We’ve known for a while but I guess it’s time to make it official…we’re moving to Singapore!
My feelings on the subject vacillate between being excited to being very excited to panic. There are many things I will not miss: the pollution, worrying about how many chemicals I’m ingesting by eating an apple, the pollution, watching grown men pee on the sidewalk, the pollution. And, from what I’ve read (or what I’ve chosen to read) Singapore is a verifed tropical paradise. A modern day Eden (except the poisonous apple is, apparently, heat. Hot, humid, soupy heat.) Clean air, cheap and easy jaunts to exotic Southeast Asian lands, great food, and the carefree attitude that people in tropical paradises seem to exude — for all these reasons, I am excited.
What if it’s too hot? What if, by November 30, I’m longing for a little nip in the air? What if my fair skinned, red headed boy melts in all that sun? What do I say when they ask to play with Juan or Margot or Henry? And I never even saw the Terra Cotta Warriors.
There is so much of China that is still a mystery to me. And to say that I lived here for nearly two years and still can’t carry on a basic conversation is sad. And embarrassing. What have I been doing? I console myself by remembering that much of the US is still a mystery to me too. There are so many places I have not discovered in my own country that being hard on myself for not seeing more of this vast and diverse place in a mere 2 years doesn’t seem so regrettable. If only we had a little more time.
No matter where we go or what we are doing, we’re programmed to want more time. More time on vacation. More time with our babies. More time with our aging parents. More time to do our jobs. More time to make money. More time to live.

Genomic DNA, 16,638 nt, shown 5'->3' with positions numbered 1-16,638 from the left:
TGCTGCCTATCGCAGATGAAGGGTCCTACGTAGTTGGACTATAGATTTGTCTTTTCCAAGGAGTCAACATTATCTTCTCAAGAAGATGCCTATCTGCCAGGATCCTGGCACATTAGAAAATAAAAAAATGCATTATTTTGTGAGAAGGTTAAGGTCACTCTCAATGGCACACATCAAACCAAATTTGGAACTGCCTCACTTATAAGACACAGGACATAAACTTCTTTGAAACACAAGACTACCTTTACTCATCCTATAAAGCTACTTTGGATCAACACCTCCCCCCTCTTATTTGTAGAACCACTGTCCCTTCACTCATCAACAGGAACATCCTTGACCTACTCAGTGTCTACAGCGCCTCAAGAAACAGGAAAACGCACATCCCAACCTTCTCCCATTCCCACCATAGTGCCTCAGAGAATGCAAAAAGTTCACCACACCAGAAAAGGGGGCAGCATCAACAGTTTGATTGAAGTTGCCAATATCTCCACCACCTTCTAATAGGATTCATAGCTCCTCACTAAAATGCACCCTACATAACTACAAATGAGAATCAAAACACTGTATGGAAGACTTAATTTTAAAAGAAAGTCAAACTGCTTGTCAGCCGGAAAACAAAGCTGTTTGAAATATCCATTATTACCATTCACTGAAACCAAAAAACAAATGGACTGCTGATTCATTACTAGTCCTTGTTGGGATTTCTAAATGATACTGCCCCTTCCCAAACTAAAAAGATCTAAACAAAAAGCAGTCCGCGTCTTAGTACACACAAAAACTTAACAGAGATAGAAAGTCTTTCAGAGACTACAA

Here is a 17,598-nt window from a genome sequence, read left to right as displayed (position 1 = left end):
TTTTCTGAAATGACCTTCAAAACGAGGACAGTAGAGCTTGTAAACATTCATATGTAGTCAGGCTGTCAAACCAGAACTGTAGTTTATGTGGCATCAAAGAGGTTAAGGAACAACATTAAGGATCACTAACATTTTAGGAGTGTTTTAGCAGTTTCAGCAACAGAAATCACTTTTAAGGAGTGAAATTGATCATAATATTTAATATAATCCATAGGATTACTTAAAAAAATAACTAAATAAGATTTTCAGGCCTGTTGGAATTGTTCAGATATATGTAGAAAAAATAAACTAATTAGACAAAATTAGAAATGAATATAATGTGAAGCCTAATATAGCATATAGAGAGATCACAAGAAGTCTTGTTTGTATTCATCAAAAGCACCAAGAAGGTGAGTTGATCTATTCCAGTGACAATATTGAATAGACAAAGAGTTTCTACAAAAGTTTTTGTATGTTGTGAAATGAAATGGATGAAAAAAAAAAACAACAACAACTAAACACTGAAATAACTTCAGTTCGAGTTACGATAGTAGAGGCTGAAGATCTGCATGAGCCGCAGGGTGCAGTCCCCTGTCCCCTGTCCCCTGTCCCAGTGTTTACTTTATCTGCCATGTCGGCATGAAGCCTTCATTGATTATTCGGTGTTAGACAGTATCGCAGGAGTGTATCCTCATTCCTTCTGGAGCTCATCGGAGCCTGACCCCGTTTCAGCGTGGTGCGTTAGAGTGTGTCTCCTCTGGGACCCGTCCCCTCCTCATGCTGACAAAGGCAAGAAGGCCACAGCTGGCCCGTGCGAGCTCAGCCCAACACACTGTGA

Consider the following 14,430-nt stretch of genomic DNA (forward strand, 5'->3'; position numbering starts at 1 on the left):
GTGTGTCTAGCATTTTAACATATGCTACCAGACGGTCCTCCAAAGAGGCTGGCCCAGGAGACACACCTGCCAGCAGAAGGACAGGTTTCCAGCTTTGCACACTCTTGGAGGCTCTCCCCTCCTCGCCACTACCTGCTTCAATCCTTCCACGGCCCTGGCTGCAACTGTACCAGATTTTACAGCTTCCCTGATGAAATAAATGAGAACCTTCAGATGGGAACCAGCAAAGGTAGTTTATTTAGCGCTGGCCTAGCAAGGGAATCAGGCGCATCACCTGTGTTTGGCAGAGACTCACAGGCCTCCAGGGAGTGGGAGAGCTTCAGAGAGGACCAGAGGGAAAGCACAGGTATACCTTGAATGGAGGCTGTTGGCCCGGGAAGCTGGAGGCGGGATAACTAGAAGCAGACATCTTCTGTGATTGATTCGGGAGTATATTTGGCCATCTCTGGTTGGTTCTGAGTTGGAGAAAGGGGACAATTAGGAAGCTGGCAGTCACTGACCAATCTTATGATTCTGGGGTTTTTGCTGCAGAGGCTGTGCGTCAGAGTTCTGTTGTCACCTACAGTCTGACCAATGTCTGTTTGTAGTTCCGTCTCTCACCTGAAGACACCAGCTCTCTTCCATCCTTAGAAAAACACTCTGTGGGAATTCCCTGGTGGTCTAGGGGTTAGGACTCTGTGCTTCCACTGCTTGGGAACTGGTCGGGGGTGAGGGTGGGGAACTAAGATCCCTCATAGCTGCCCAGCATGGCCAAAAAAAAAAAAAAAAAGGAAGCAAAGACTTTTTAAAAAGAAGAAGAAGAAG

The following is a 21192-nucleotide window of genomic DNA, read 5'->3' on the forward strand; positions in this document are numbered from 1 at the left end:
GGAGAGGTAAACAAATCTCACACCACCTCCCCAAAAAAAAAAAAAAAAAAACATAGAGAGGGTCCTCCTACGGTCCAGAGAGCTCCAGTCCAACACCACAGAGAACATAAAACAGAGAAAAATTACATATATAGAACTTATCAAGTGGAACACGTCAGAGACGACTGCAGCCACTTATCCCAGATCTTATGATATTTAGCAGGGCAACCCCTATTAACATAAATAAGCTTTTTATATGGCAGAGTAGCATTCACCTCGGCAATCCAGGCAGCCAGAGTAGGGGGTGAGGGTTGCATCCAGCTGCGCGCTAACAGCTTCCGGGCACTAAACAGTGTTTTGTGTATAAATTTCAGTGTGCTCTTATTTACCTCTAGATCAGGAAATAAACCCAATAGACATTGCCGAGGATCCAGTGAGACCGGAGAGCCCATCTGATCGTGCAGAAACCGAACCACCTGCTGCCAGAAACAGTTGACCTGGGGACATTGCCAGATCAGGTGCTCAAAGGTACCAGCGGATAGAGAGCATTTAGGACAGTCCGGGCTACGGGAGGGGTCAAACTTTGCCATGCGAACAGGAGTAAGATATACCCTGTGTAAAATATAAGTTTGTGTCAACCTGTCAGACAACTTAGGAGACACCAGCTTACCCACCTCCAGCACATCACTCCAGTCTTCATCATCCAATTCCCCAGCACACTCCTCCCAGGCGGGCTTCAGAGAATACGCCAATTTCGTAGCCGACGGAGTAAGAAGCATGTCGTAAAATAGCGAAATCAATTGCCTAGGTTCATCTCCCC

Why does enough sometimes not feel like enough? Haven’t I had enough time? Haven’t I done enough?
In the past 3 weeks, I have taken a 5 hour train ride to Beijing, a 2.5 hour flight to Hong Kong and spent more time in the Shanghai metro than I have in 2 years. And it was fun and refreshing and inspiring. But the panic of not seeing and doing began to set in. China is huge and I’ve barely seen 2 of its cities.
But I remember why we haven’t actually seen that much and what I’ve been doing. Living: with big and awkward strollers and crumbs nestled between dirty tissues in my bag; with lovely but young boys who need naps and space to run; surrounded by most people to whom I can’t communicate and who have different customs (like not worrying about dirty tissues because, who needs tissues in the first place?); in a place where the air is sometimes thick with poison. All of that, can sometimes make it more appealing to sit on the couch.
And I remember life isn’t about keeping score. It’s not about what you did or didn’t see, what you ate or didn’t eat, or how much you made or didn’t make, despite what Social Media Syndrome will have you believe. (Can I ™ that? Social Media Syndrome: the idea that we constantly have to be seeing and doing and outdoing and outseeing everybody else.) More importantly, is how you enjoy life. Sometimes I enjoy it very much on my couch. And sometimes I enjoy it very much walking the Great Wall.
I (try to) appreciate the time I am given. I know I am lucky to be here (in China — and since I’m getting all deep and philosophical — on earth, at all). And I am grateful that worrying about whether I’ve seen enough of China is the most of my worries.
And so, I will not wish for more time. (I can’t get it.) Nor wonder if I’ve seen enough of China. (I haven’t.) I will not let myself succumb to SMS. I will likely never see the Terra Cotta Warriors. And that’s ok. I’m not keep score.
Our adventure will continue in Singapore at the beginning of July. I hope you’ll follow us there!